- Blood Chemistry Profile: This blood test measures the levels of certain substances released into the blood by organs and tissues in the body. These substances include electrolytes (such as sodium, potassium and chloride), fats, proteins, glucose (blood sugar), uric acid and enzymes. The test findings indicate how well a person’s kidneys, liver and other organs are working. Although this test is not used to diagnose PV, if the results show that there is an abnormal amount of a particular substance in the blood, it may be a sign of disease or some other health problem.
- Erythropoietin (EPO) Level. This test measures the level of erythropoietin (EPO) in the blood. EPO is a hormone primarily made in the kidneys to stimulate the production of new red blood cells. In people with PV, high red blood cell counts can suppress EPO levels. Results of EPO tests can be used to help diagnose PV.
Bone Marrow Tests
Your doctor may examine your bone marrow even though the test isn't needed to diagnose PV.
Bone marrow testing involves two steps usually performed at the same time in a doctor's office or a hospital:
- A bone marrow aspiration to remove a liquid marrow sample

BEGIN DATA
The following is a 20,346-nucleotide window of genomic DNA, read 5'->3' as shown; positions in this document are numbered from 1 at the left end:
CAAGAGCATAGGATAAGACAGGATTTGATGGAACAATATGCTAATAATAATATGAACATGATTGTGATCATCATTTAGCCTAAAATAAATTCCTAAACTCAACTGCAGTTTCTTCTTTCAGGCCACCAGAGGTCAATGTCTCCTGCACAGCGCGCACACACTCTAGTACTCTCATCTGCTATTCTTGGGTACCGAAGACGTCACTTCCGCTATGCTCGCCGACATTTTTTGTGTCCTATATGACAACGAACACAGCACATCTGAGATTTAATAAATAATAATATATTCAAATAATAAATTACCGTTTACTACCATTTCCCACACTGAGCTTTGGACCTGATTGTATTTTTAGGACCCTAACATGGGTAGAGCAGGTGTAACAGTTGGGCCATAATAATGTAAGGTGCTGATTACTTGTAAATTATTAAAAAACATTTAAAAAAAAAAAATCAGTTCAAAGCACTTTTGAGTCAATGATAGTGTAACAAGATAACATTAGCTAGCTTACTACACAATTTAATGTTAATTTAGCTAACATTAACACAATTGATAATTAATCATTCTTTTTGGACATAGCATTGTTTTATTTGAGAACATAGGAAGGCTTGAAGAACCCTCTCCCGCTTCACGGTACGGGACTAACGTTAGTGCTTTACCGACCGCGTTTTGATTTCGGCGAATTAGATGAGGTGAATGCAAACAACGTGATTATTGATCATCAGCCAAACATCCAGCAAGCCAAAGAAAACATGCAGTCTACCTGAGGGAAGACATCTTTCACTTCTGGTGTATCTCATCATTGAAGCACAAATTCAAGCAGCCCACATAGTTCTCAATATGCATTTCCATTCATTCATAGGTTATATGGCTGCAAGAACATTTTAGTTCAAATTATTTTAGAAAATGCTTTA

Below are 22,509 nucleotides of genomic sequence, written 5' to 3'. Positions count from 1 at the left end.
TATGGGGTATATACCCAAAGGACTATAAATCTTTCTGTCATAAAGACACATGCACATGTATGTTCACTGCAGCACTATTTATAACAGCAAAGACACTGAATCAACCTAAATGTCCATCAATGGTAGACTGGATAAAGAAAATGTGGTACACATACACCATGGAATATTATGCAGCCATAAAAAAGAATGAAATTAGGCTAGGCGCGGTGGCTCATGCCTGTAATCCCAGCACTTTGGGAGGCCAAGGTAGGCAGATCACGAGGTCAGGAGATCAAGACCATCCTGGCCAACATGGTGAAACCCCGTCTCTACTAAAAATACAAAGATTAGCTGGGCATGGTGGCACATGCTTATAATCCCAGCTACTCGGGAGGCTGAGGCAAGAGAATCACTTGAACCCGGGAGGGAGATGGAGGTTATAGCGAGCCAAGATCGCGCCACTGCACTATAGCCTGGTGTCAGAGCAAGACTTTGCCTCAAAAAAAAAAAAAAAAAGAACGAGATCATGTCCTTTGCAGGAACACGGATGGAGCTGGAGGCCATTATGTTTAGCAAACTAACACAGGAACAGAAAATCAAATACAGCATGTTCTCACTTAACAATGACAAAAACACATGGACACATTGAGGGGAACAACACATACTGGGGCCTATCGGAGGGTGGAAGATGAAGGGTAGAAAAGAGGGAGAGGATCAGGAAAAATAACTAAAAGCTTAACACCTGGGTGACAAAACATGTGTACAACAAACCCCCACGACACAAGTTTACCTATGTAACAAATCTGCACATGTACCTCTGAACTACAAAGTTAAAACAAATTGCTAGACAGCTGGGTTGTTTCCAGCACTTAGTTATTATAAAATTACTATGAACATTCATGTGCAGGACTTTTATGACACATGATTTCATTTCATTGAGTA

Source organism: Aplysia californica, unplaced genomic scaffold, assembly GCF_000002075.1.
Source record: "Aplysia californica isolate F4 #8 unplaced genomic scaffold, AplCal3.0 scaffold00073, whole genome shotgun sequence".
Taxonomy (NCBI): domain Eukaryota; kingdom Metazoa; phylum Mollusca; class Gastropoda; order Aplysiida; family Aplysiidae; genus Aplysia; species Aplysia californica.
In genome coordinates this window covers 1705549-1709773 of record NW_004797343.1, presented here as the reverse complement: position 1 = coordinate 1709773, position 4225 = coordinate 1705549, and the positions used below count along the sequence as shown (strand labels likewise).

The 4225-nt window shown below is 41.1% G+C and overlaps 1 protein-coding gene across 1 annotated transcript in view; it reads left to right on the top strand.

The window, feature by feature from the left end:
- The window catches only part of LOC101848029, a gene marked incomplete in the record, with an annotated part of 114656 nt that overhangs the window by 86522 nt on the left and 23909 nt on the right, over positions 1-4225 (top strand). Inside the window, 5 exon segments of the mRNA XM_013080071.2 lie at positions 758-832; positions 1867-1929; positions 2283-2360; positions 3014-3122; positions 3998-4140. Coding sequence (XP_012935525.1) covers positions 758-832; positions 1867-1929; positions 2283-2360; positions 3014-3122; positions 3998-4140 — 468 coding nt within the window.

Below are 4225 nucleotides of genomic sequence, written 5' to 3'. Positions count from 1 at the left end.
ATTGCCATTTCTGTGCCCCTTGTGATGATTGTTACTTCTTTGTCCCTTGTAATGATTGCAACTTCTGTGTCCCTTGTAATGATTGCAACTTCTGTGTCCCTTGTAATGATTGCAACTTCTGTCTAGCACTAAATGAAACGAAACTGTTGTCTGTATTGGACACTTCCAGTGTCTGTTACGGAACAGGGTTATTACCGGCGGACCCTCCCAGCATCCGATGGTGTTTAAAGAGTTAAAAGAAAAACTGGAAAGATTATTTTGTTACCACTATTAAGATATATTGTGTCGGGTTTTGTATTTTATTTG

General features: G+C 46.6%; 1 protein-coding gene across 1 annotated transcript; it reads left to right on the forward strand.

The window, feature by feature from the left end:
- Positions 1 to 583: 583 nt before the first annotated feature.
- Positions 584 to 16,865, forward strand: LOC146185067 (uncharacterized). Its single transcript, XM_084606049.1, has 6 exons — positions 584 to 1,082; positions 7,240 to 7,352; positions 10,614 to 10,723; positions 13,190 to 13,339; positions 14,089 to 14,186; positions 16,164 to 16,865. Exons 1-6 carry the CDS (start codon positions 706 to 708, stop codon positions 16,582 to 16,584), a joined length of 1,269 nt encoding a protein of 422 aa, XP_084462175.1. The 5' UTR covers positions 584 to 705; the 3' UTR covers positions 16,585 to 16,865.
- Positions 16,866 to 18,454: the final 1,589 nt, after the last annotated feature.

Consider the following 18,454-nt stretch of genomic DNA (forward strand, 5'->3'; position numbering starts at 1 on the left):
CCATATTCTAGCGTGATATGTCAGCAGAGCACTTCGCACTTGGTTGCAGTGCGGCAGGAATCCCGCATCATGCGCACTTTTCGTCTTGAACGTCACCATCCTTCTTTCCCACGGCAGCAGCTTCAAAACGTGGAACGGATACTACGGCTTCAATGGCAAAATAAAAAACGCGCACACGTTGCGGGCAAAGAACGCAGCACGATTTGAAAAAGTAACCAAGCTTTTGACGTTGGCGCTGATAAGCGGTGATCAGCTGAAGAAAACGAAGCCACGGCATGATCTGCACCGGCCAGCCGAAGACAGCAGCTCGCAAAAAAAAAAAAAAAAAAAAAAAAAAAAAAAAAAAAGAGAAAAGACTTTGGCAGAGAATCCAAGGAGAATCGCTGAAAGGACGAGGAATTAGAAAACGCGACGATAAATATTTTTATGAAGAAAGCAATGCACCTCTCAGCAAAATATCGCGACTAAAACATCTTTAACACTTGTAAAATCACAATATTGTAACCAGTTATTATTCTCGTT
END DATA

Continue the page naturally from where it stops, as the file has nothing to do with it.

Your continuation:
- A bone marrow biopsy to remove a small amount of bone filled with marrow
In PV, the bone marrow shows above-normal numbers of blood cells and an abnormal number of the platelet-forming cells called “megakaryocytes” in the bone marrow. The pathologist also examines the chromosomes of the bone marrow cells to rule out other blood diseases.
These tests look for abnormal changes in the genes, chromosomes, proteins or other molecules within the patient’s cancer cells. They are used for diagnosis and treatment planning.
Polymerase chain reaction (PCR): This is a very sensitive test used to detect and measure specific genetic mutations that are too small to be seen with a microscope. PCR testing basically amplifies (increases) small amounts of specific pieces of DNA so that they are easier to detect and measure in a cell sample. It looks for the presence or absence of specific gene mutations. PCR testing can be done with blood or bone marrow samples.